finds it unlikely that this mental disorder arose in three months. Rather, this condition relates
back to parts of her original claim - that she suffers from anxiety, depression, and PTSD - as well
as her anxiety and depressive disorder diagnoses. (R. 271, 351-52, 418-424). Therefore, the
records from Gadsden Regional Medical Center and Dr. Wilson are chronologically relevant.
Additionally, a reasonable possibility exists that this chronologically relevant evidence
from Gadsden Regional Medical Center and Dr. Wilson could have changed the ALJ’s decision
that the claimant is not disabled under the Social Security Act. The ALJ relied on Exhibit C9F,
an October 2011 evaluation by Dr. Estock, in finding the claimant suffered from no mental
impairments; however, in finding “insufficient evidence” “to rate claim,” Dr. Estock noted that
he evaluated the claimant’s records demonstrating she had depressive disorder and anxiety order
diagnoses. Yet, the ALJ interpreted Dr. Estock’s conclusion to mean the record presented “no
evidence of any mental impairment.” (Compare R. 578 with R. 79).
Furthermore, Dr. Estock’s notes show that he evaluated the claimant’s medical records in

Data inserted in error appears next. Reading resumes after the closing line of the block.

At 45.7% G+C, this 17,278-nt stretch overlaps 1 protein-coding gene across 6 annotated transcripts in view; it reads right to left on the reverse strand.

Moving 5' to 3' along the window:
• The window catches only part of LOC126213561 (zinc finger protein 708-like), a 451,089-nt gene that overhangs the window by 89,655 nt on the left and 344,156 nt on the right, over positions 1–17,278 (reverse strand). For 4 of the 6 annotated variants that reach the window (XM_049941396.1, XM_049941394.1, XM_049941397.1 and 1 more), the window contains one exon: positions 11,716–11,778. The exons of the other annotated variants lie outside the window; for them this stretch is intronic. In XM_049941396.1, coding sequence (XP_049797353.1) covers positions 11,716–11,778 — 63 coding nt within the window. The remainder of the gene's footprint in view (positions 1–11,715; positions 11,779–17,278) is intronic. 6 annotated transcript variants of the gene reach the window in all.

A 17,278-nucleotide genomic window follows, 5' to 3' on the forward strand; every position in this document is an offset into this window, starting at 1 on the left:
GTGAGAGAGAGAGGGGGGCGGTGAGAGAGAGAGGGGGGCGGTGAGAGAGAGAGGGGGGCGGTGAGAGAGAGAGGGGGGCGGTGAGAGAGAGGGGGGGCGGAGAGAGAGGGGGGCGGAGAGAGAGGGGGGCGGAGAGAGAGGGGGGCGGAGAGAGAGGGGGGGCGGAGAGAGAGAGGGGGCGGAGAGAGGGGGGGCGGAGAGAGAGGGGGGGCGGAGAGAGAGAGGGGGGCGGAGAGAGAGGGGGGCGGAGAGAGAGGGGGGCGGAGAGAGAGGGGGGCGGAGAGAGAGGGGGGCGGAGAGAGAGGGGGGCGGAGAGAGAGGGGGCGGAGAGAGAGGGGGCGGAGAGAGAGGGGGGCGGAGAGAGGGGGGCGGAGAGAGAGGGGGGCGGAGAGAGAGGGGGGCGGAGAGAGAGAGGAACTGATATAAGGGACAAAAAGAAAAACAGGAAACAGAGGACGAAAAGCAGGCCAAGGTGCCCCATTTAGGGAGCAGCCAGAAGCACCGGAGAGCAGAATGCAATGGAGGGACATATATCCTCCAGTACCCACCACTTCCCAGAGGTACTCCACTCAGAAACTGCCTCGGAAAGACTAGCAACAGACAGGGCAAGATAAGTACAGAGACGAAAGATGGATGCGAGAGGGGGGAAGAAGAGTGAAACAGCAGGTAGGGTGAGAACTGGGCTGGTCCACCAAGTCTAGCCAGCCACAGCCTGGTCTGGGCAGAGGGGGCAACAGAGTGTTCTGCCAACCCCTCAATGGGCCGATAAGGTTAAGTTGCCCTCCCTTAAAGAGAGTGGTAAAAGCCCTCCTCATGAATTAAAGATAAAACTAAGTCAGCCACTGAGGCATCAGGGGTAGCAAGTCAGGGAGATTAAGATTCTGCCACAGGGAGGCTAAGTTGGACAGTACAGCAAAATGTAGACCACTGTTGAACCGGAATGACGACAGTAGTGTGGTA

isolation because the claimant did not appear for her first appointment and failed to respond to
two attempts to reschedule. However, the diagnoses from the Gadsden Regional Medical Center
and Dr. Wilson resulted from direct examinations of the claimant. So, had the ALJ considered
the anxiety disorder and possible conversion disorder diagnoses from Gadsden Regional Medical
Center and the bipolar disorder diagnosis from Dr. Wilson alongside the claimant’s other
diagnoses and compared to Dr. Estock’s finding that claimant did not suffer from mental
impairments, a reasonable possibility exists that the ALJ could have reached a different result.
The records from Gadsden Regional Medical Center and Dr. Wilson are new,
chronologically relevant, and material. The Appeals Council erred in failing to remand the case
to the ALJ based on this evidence.
The court notes that on August 5, 2013 the claimant also submitted records to the
Appeals Council from the Oklahoma Diagnostic Center for February 24, 2010 and the AA Spine
Center for September 16, 2009 - July 13, 2010. The Appeals Council did not mention these
records in its refusal to remand the case to the ALJ. On remand, the ALJ should consider these
records in making its ultimate decision on disability.
For the reasons stated, this court concludes that the decision of the Commissioner is due
to be REVERSED and REMANDED. The court will enter a separate Order in accordance with
this Memorandum Opinion.
DONE and ORDERED this 21st day of March, 2016.
KARON OWEN BOWDRE
CHIEF UNITED STATES DISTRICT JUDGE